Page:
macros and powers of two

Unlike many userland applications, there are large portions of the kernel that need to do bit-level manipulations. These generally fall into a few distinct areas:

  • Drivers communicating with hardware
  • Hash functions, bitmasks, and other high-performance algorithms
  • Memory allocators, page manipulators, etc.
In this note, I'm going to peek into the last group, which typically needs to do a lot of power-of-2 based alignment work, and look at a set of macros used to abstract away some of the bit-fiddling.

The main low-level allocators in Solaris are kmem and vmem; kmem handles your standard page-backed memory allocation, while vmem handles the more abstract concept of allocating from spaces of integers. kmem actually layers on top of vmem, but the details are beyond the scope of this blog entry.

While implementing vmem, Jeff Bonwick introduced a set of handy macros for dealing with things relative to powers of two. The macros live in uts/common/sys/sysmacros.h, and are defined thusly:

 \* Macros for various sorts of alignment and rounding when the alignment
 \* is known to be a power of 2.
#define	P2ALIGN(x, align)		((x) & -(align))
#define	P2PHASE(x, align)		((x) & ((align) - 1))
#define	P2NPHASE(x, align)		(-(x) & ((align) - 1))
#define	P2ROUNDUP(x, align)		(-(-(x) & -(align)))
#define	P2END(x, align)			(-(~(x) & -(align)))
#define	P2PHASEUP(x, align, phase)	((phase) - (((phase) - (x)) & -(align)))
#define	P2CROSS(x, y, align)		(((x) \^ (y)) > (align) - 1)
 \* Determine whether two numbers have the same high-order bit.
#define	P2SAMEHIGHBIT(x, y)		(((x) \^ (y)) < ((x) & (y)))
The purpose of this blog entry is to talk about what they do and how they work; if you don't want the challenge spoiled, you should stop reading now.

Alright, now that they've all left, we can dive in. First, remember the basic equation of two's complement arithmetic:
-x = ~x + 1
That is, to negate a number, complement all of its bits and add one. If I assume that the number has a lowest set bit,[1] and capital Xs represent complements of the corresponding xs, here are some relations for any non-zero binary number:
        x = ...xxxxx10000...
      x-1 = ...xxxxx01111...
       ~x = ...XXXXX01111...
-x = ~x+1 = ...XXXXX10000...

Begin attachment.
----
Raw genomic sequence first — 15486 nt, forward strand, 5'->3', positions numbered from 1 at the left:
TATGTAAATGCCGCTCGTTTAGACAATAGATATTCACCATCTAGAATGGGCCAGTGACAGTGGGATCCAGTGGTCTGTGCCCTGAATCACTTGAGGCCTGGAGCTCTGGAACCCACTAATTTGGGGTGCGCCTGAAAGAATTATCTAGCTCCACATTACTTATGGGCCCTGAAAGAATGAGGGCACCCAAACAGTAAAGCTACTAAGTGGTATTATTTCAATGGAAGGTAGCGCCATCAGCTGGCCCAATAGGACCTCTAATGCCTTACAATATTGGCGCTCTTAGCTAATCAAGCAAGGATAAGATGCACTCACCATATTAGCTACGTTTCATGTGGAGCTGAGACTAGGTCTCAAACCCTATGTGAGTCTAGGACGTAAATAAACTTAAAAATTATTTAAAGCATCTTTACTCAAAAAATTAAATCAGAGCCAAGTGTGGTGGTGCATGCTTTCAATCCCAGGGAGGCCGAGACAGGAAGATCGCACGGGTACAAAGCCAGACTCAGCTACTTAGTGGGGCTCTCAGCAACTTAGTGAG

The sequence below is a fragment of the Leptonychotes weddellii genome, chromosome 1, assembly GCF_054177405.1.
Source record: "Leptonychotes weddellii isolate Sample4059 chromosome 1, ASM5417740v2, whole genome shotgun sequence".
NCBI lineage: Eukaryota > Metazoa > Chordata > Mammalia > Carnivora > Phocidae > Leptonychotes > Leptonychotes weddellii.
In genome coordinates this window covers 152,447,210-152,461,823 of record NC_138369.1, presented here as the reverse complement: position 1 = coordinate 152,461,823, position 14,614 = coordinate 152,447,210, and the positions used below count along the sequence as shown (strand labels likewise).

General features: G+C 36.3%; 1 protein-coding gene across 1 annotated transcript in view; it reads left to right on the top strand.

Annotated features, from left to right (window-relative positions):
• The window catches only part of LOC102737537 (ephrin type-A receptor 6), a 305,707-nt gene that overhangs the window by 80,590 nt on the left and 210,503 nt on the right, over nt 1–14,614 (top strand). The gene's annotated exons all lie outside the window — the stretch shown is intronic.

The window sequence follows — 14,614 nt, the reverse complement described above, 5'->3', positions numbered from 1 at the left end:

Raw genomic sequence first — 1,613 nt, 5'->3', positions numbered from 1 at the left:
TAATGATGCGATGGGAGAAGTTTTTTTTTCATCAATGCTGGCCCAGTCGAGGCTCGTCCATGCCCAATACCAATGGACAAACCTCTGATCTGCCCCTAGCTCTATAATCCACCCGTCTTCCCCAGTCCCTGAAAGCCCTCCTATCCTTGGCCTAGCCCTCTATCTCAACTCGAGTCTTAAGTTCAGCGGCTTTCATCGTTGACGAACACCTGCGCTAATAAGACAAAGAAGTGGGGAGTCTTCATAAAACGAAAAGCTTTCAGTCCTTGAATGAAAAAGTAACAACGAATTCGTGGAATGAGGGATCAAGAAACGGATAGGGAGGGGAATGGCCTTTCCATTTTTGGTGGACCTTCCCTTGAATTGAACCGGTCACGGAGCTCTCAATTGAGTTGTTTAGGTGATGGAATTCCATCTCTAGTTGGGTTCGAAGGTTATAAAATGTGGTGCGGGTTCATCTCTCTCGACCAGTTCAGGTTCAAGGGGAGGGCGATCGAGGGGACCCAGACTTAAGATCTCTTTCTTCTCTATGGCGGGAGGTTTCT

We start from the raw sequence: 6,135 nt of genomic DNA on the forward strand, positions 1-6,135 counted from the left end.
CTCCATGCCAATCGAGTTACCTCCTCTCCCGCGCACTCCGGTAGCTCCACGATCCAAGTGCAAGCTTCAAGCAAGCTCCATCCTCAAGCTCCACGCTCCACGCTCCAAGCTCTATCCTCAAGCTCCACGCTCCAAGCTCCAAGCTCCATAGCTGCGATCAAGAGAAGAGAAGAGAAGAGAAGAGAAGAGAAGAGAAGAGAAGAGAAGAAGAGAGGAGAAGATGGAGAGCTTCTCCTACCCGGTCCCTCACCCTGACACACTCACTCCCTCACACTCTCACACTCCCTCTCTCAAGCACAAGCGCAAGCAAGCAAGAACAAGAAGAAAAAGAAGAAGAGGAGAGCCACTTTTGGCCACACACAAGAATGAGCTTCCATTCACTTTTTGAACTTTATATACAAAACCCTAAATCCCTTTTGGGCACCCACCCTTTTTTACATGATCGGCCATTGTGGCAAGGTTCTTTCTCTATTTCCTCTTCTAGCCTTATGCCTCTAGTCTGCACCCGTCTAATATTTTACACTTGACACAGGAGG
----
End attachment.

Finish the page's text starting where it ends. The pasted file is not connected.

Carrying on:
Now, for powers of two, there is only one set bit, so all of the xs are 0. This means that (x-1) is a mask for the offset modulo x, and -x is a mask which clears the offset. In addition, all numbers are unsigned, align is a power-of-2, and offset is less than align. These relations in mind, we can look at what each of the above macros do:
P2ALIGN x & -align clears all bits below align, rounding x down to the next lower multiple of align
P2PHASE x & (align - 1) clears all bits above or equal to align, getting (x % align), the phase of x with regards to align
P2NPHASE (-x) & (align - 1) This is the first tricky formula. We negate x, and get its phase. The result is the same as (align - P2PHASE(x, align)) % align, but is much faster to compute.
P2ROUNDUP -((-x) & -align) This can be re-written as -P2ALIGN(-x, align), which shows how the operation works; "negate, round down, negate" is the same as "round up". So we round x up to the next align boundary.
P2END -((~x) & -align) This can be re-written as -((-x-1) & -align) = P2ROUNDUP(x+1, align); round up (x+1) to the next align boundary. This gets the end address of the current align block.
P2PHASEUP (phase -
 ((phase - x) &
This can be re-written as (phase + P2ROUNDUP(x - phase, align)). So what we've done is rounded up x to have a specific phase with regards to align. (If you've got some linear algebra under your belt, this is similar to transforming f(y) = P2ROUNDUP(y, align) into a coordinate system with x = y + phase)
P2CROSS (x \^ y) > (align-1) (x \^ y) has bits set wherever x and y differ. This just tests to see if they differ in any position above the alignment, which will only be the case if [x, y] crosses an align boundary.
P2SAMEHIGHBIT (x \^ y) < (x & y) Similar to P2CROSS; here, we're checking that the first bit that differs is less than the highest set bit the two have in common.

From the above, here are some trivial relations between the various functions:

P2ALIGN(x, align)   = x - P2PHASE(x, align)
P2ROUNDUP(x, align) = x + P2NPHASE(x, align)
P2END(x, align)     = P2ALIGN(x, align) + align

Finally, the one drawback of these macros is the fact that they are macros. This means that (as usual) the argument parsing can leave much to be desired. The biggest problem is that there is no type enforcement; if x, y, or align are not unsigned integers of the same width, bad results can occur. Hence the (recently added) macros, P2\*_TYPED, defined underneath the originals, which allow an explicit type to be specified.

Despite this drawback, these macros tend to be much clearer than the same things done by hand in the code. They probably aren't used enough, in fact.


[1] Of course, zero doesn't have a lowest set bit, but you can treat it as being 2bits, and get the same answer.

Technorati Tag:
Technorati Tag:


Post a Comment:
  • HTML Syntax: NOT allowed



Top Tags
« June 2016